Produce here, there, where?
I've had SO many conversations around planning for production in the last year; I thought it would be a terrific time to recap some of the various options, costs & repercussions.
Firstly, in developing your product, one could work with someone like me, who helps develop the idea, and look at market placement, make samples, costs & research specialized materials & help you make producible products. All that helps us determine what kind of materials & costs for that magic price point.
These first samples & prototypes are great, as you can "see " if it is really what you envisioned, as getting the materials for the mock-ups, making patterns & working out " how to produce it " along the way.
First samples are as perfect as can be. Still, they often need to be tweaked for production, and we do that with production samples that the factory makes ( we need to use their machinery, their cutting tables, the actual materials for production and the actual trims. )
The factory can then also work out the best production costs based on perhaps a scale of units. I often like to ask for 500 units. 1000, 2500, 5000 etc., depending on the product category.
Typically factories will not charge for the production samples & one can ( which I often suggest ) write a PO that is contingent on the production samples being approved for production. That way, the factory is more motivated to make it right, as they have a clear goal & can cost it as well as possible. And you can cancel the PO is the samples are not approved.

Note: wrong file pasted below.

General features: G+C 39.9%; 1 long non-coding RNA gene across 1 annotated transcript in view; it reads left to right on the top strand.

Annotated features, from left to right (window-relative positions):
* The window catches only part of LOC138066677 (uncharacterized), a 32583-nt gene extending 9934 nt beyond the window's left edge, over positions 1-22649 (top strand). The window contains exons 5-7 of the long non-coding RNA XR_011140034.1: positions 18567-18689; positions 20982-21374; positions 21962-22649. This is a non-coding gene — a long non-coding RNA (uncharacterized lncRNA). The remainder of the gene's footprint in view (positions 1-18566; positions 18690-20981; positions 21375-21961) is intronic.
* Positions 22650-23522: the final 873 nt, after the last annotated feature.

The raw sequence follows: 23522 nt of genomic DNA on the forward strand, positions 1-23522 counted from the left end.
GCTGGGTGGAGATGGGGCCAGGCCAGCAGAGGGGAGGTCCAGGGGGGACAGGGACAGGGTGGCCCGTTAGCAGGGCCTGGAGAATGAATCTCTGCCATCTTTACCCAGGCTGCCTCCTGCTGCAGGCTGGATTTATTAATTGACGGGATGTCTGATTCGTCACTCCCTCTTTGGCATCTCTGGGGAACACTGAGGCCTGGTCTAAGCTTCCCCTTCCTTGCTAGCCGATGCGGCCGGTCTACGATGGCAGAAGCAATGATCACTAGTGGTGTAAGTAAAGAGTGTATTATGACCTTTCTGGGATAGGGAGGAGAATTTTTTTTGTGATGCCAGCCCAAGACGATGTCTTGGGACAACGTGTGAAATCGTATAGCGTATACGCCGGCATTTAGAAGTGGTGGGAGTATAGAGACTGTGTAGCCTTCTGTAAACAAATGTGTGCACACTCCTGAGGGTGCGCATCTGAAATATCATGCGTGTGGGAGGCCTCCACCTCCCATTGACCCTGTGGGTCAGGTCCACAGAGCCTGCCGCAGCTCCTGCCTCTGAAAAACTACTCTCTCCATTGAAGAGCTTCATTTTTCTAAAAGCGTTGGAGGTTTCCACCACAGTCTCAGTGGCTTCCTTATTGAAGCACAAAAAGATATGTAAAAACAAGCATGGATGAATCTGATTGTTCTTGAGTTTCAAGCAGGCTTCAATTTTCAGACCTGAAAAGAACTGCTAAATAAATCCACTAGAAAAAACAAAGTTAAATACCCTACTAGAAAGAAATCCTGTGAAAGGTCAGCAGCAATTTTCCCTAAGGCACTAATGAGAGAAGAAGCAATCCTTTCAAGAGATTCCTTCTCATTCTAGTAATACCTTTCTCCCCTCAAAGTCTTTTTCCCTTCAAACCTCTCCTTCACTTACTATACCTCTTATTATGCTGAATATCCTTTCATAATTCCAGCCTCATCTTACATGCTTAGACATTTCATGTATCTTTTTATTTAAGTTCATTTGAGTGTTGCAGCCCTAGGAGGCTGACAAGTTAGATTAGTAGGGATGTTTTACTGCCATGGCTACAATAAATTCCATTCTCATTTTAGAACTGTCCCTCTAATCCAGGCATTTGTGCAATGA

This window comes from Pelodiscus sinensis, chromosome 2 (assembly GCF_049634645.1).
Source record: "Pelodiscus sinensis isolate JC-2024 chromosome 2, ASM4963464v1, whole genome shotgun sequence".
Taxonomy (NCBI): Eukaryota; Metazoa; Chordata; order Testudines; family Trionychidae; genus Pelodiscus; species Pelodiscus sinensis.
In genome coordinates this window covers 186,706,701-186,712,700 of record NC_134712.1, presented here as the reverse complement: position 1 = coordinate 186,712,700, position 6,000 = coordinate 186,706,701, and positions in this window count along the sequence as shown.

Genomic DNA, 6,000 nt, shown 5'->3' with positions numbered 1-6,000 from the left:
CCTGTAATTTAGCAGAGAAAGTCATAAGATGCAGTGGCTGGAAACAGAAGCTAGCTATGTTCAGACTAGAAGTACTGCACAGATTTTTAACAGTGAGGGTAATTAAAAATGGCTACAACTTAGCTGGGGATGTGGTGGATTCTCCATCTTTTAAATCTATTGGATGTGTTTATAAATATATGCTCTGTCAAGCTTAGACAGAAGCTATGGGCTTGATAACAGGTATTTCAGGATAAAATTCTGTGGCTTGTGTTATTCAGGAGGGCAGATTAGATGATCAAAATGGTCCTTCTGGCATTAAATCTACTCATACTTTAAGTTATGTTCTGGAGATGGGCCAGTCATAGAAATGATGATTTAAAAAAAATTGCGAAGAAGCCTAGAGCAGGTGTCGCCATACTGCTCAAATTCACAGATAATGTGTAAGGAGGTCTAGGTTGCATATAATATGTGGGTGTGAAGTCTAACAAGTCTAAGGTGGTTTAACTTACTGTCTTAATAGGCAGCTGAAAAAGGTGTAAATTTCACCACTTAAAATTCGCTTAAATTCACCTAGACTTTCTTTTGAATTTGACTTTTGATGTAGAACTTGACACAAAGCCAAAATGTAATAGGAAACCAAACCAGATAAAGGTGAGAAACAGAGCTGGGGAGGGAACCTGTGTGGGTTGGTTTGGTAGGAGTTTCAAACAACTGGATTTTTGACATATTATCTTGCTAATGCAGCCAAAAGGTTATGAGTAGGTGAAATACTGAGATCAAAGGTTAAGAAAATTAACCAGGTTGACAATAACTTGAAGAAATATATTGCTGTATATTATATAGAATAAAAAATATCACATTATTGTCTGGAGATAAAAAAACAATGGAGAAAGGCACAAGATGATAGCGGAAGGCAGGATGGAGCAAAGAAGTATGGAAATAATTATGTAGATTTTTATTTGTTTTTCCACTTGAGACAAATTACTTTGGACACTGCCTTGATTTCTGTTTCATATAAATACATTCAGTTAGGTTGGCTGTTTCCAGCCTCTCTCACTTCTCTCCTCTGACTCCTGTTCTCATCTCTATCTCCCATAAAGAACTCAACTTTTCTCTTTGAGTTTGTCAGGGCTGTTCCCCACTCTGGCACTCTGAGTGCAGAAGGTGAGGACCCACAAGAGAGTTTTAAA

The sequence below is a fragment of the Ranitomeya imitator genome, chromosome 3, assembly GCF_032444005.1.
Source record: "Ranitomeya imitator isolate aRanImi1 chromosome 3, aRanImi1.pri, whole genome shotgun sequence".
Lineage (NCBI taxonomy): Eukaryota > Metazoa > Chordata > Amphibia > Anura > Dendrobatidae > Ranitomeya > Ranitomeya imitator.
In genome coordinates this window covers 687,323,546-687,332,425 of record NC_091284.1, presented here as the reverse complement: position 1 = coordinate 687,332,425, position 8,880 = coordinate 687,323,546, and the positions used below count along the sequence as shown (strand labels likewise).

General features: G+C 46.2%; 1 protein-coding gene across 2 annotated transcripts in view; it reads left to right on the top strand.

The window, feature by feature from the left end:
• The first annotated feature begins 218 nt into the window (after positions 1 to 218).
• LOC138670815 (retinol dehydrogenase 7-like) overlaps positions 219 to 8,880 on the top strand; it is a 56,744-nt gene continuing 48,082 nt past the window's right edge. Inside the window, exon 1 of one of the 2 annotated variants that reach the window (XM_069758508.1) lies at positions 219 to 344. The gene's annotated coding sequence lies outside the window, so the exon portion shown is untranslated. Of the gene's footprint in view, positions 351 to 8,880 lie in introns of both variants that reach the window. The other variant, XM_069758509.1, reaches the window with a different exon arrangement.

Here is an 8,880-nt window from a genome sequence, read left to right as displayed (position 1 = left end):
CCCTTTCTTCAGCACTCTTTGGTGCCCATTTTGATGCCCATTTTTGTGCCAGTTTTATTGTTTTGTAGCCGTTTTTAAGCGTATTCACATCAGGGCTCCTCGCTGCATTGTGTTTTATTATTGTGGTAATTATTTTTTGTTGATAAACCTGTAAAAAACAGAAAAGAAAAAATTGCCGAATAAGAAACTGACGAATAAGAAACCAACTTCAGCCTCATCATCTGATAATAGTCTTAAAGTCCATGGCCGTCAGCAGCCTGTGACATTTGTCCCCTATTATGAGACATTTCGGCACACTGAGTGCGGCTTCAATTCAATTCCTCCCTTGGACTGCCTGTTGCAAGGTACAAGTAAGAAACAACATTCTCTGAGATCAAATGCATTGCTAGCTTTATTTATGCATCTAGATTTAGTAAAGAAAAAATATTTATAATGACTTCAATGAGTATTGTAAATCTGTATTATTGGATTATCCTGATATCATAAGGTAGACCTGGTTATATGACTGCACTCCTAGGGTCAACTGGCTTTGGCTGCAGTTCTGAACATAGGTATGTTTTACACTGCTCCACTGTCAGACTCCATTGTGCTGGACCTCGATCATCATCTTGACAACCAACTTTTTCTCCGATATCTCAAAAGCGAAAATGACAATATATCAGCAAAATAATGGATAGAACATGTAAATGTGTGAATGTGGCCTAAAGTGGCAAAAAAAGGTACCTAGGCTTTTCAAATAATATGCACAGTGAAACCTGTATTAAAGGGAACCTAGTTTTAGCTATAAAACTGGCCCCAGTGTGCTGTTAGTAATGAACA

I prefer to work with my trusted relationships, which will have a profit margin on the cost ( no one works for nothing ), and it also holds their feet to the fire to properly manage the production. I like it because it is quantifiable. It's a line item that is known, not variable.
There are some variables & additional costs like:
- Specialized QA
- 3rd party Testing
- Customs & Duties
Production & Engineering companies often want to redo the prototypes and go to the factories to get net costs ( no extra profit margins ). However, you'll have to pay for their services & prototype re-dos.
Many of my clients are looking for domestic, which is good but can come at a cost. When I had my large company, we balanced domestic to test & fill in and worked on the mixed margins with the offshore production.
On-demand production is terrific as you don't have to carry inventory, but it restricts you to work creatively within their offerings. It all depends on your brand & what you are creating.
Some clients are doing really well using a combination of original design and one demand to create terrific on-brand collections.
It's your choice, comfort level and preferred way of managing your business.
I'll follow up with more blogs like this to walk through the many options that will come up for prototypes and production to help you make the right choices for you.
After all, knowledge is power, and the entrepreneurial journey is better together.
Cheers & Happy Sunday,